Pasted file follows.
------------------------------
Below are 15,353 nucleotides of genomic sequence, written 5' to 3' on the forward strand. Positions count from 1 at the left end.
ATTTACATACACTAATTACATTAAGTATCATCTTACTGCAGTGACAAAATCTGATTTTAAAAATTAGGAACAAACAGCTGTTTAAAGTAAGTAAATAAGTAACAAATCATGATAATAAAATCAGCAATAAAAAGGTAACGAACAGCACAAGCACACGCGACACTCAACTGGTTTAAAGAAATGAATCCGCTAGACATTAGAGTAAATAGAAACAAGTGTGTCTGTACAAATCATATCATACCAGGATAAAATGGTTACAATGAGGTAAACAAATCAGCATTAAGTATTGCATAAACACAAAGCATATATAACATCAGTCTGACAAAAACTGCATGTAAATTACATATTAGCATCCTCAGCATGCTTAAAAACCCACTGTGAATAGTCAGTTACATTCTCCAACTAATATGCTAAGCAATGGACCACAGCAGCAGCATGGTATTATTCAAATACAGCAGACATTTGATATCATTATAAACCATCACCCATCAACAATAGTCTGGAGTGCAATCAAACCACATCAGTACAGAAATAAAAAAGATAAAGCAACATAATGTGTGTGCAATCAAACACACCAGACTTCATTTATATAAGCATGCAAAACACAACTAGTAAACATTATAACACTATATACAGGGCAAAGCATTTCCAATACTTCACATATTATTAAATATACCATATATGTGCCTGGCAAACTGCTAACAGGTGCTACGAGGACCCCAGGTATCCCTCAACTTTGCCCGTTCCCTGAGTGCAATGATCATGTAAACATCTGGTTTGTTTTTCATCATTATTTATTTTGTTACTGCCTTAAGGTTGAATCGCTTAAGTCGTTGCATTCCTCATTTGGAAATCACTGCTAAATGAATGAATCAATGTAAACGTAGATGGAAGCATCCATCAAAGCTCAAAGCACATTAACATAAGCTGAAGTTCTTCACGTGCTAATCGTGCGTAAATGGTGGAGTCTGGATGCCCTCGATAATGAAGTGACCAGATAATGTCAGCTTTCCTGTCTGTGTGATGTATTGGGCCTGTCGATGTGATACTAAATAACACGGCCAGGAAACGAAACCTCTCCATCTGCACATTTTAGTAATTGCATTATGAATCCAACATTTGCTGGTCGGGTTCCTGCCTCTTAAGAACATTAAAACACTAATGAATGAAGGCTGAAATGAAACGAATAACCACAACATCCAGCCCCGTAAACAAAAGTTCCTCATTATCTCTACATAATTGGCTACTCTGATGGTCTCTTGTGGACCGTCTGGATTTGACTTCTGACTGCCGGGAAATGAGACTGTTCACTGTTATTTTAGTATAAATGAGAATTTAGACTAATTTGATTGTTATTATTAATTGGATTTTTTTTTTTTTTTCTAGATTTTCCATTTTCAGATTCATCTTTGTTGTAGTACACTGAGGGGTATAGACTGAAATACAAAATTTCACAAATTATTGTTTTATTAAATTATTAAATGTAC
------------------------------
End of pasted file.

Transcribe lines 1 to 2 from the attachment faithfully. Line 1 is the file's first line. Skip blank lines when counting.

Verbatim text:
Below are 15,353 nucleotides of genomic sequence, written 5' to 3' on the forward strand. Positions count from 1 at the left end.
ATTTACATACACTAATTACATTAAGTATCATCTTACTGCAGTGACAAAATCTGATTTTAAAAATTAGGAACAAACAGCTGTTTAAAGTAAGTAAATAAGTAACAAATCATGATAATAAAATCAGCAATAAAAAGGTAACGAACAGCACAAGCACACGCGACACTCAACTGGTTTAAAGAAATGAATCCGCTAGACATTAGAGTAAATAGAAACAAGTGTGTCTGTACAAATCATATCATACCAGGATAAAATGGTTACAATGAGGTAAACAAATCAGCATTAAGTATTGCATAAACACAAAGCATATATAACATCAGTCTGACAAAAACTGCATGTAAATTACATATTAGCATCCTCAGCATGCTTAAAAACCCACTGTGAATAGTCAGTTACATTCTCCAACTAATATGCTAAGCAATGGACCACAGCAGCAGCATGGTATTATTCAAATACAGCAGACATTTGATATCATTATAAACCATCACCCATCAACAATAGTCTGGAGTGCAATCAAACCACATCAGTACAGAAATAAAAAAGATAAAGCAACATAATGTGTGTGCAATCAAACACACCAGACTTCATTTATATAAGCATGCAAAACACAACTAGTAAACATTATAACACTATATACAGGGCAAAGCATTTCCAATACTTCACATATTATTAAATATACCATATATGTGCCTGGCAAACTGCTAACAGGTGCTACGAGGACCCCAGGTATCCCTCAACTTTGCCCGTTCCCTGAGTGCAATGATCATGTAAACATCTGGTTTGTTTTTCATCATTATTTATTTTGTTACTGCCTTAAGGTTGAATCGCTTAAGTCGTTGCATTCCTCATTTGGAAATCACTGCTAAATGAATGAATCAATGTAAACGTAGATGGAAGCATCCATCAAAGCTCAAAGCACATTAACATAAGCTGAAGTTCTTCACGTGCTAATCGTGCGTAAATGGTGGAGTCTGGATGCCCTCGATAATGAAGTGACCAGATAATGTCAGCTTTCCTGTCTGTGTGATGTATTGGGCCTGTCGATGTGATACTAAATAACACGGCCAGGAAACGAAACCTCTCCATCTGCACATTTTAGTAATTGCATTATGAATCCAACATTTGCTGGTCGGGTTCCTGCCTCTTAAGAACATTAAAACACTAATGAATGAAGGCTGAAATGAAACGAATAACCACAACATCCAGCCCCGTAAACAAAAGTTCCTCATTATCTCTACATAATTGGCTACTCTGATGGTCTCTTGTGGACCGTCTGGATTTGACTTCTGACTGCCGGGAAATGAGACTGTTCACTGTTATTTTAGTATAAATGAGAATTTAGACTAATTTGATTGTTATTATTAATTGGATTTTTTTTTTTTTTTCTAGATTTTCCATTTTCAGATTCATCTTTGTTGTAGTACACTGAGGGGTATAGACTGAAATACAAAATTTCACAAATTATTGTTTTATTAAATTATTAAATGTAC